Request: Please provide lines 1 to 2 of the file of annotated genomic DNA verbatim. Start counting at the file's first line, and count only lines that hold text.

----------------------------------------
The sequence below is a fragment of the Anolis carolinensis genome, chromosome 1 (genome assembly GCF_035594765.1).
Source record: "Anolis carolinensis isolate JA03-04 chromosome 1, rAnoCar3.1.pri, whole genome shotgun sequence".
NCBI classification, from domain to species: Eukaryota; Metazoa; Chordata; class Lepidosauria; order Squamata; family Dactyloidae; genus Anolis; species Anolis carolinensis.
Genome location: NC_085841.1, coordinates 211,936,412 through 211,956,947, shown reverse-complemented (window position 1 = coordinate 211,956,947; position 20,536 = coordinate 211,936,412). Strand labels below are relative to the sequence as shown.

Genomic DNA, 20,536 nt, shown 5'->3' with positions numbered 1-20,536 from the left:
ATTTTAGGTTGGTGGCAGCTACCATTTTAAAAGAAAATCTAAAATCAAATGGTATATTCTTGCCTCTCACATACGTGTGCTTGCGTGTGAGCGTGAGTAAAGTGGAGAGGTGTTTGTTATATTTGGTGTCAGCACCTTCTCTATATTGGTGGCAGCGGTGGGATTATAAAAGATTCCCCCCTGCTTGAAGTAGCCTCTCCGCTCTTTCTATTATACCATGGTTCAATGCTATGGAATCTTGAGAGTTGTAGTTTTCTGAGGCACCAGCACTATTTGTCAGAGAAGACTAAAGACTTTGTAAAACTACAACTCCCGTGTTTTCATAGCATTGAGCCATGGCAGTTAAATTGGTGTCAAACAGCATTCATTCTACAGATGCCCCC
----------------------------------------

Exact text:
The sequence below is a fragment of the Anolis carolinensis genome, chromosome 1 (genome assembly GCF_035594765.1).
Source record: "Anolis carolinensis isolate JA03-04 chromosome 1, rAnoCar3.1.pri, whole genome shotgun sequence".